23 December 2009

Copenhagen was a disaster


Copenhagen was a catastrophic fiasco. Here’s why:

  • The US refused to accept responsibility for its historic emissions which amount to more than 25% of all the greenhouse gases in the atmosphere
  • The host nation Denmark tried to bounce developing nations into dropping the Kyoto Protocol, under which the developed countries still have emissions reductions commitments
  • Denmark was also caught trying to pull together a secret deal struck with only a few rich countries
  • The EU failed to lead from the front by offering to increase its emissions reduction target (from 20% to 30%) and is still only offering about half of what scientists say we need by 2020 (a 40% reduction on pre-industrial levels)
  • A leaked UN analysis showed that developing countries were offering higher emissions cuts than developed countries
  • The money offered to developing countries was woefully inadequate and turned out to be mostly already promised funds or loans
  • The rich countries were quick to blame China for the impasse but unwilling to take adequate responsibility for the mess that they have caused
  • Barack Obama flew in to universal acclaim but offered nothing new to break the logjam and flew out before the end saying a successful deal had been reached when it hadn’t and still hasn’t
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The so-called “Copenhagen Accord” negotiated by the US, China, India, South Africa and Brazil is a fudged, inadequate, non-binding deal, which the UN Conference on Climate Change did not agree and which has weakened the structures of international decision-making. It speaks of the need to keep global warming below 2ºC but does nothing to achieve that goal. Indeed the cuts currently on the table take us past 3ºC and into runaway climate change territory. The “Copenhagen Accord” is a voluntary agreement that nobody need observe. It is a stitch-up by those who created the problem. It is a bad deal that is worse than no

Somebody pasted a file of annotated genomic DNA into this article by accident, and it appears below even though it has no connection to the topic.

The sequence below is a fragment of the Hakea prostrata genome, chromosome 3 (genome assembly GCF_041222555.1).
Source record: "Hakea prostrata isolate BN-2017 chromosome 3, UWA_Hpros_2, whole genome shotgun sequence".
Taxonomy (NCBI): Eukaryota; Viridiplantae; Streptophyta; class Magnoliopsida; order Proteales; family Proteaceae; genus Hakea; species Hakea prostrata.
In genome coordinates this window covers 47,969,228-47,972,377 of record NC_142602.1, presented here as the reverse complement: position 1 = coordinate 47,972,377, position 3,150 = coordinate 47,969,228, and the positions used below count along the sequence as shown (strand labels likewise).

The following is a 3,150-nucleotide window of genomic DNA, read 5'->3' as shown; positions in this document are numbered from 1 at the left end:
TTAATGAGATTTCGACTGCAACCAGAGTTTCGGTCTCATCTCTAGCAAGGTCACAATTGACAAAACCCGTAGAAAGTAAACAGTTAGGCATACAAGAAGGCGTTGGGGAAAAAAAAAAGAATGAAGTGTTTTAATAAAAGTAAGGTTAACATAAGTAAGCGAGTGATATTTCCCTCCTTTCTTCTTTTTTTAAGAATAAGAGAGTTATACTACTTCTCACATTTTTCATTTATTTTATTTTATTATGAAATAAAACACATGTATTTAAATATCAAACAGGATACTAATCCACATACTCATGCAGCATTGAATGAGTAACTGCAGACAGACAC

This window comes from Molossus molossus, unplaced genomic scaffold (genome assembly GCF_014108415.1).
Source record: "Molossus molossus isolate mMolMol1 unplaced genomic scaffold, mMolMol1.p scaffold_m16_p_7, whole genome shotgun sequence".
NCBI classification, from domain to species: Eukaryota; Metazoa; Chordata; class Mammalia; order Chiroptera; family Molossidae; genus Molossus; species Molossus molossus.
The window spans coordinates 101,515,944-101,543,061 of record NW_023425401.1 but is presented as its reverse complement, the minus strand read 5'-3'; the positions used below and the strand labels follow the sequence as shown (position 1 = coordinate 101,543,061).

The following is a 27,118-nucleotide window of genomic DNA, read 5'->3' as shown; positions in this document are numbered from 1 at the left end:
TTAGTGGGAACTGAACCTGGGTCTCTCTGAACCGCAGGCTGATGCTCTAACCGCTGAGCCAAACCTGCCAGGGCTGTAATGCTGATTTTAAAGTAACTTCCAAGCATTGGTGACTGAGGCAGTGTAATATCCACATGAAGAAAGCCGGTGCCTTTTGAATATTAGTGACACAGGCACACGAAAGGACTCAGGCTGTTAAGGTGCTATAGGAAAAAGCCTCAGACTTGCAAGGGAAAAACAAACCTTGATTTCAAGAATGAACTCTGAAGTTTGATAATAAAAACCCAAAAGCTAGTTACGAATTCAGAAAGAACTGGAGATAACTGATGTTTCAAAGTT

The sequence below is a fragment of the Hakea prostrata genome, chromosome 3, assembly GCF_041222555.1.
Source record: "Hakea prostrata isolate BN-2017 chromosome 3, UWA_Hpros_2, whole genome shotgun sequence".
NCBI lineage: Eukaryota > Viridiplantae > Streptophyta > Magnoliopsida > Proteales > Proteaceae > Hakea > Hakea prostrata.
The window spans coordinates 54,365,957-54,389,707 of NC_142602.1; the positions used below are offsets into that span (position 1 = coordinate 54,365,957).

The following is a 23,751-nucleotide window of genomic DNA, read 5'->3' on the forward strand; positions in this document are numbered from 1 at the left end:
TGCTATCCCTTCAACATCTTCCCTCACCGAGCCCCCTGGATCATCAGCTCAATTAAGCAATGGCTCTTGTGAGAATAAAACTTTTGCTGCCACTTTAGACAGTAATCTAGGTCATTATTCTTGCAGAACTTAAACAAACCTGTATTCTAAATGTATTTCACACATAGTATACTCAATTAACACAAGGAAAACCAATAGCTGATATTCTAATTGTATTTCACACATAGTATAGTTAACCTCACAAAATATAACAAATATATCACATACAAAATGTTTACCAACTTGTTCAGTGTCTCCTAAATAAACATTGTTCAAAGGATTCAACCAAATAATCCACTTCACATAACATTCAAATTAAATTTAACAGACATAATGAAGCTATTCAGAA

deal.
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<p>
The British Prime Minister, Gordon Brown, and his Secretary of State for Energy and Climate Change, Ed Miliband, worked tirelessly to achieve something at Copenhagen, but about the only thing they managed was to get the UN conference to note the flawed “Copenhagen Accord", a document which has almost certainly made it harder to reach a lasting and meaningful international agreement on combating climate change.
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<p>
The only useful thing which seems to have emerged from the wreckage was that in the final
analysis no government in the world denied the existence of manmade climate change nor the importance of trying to combat it.
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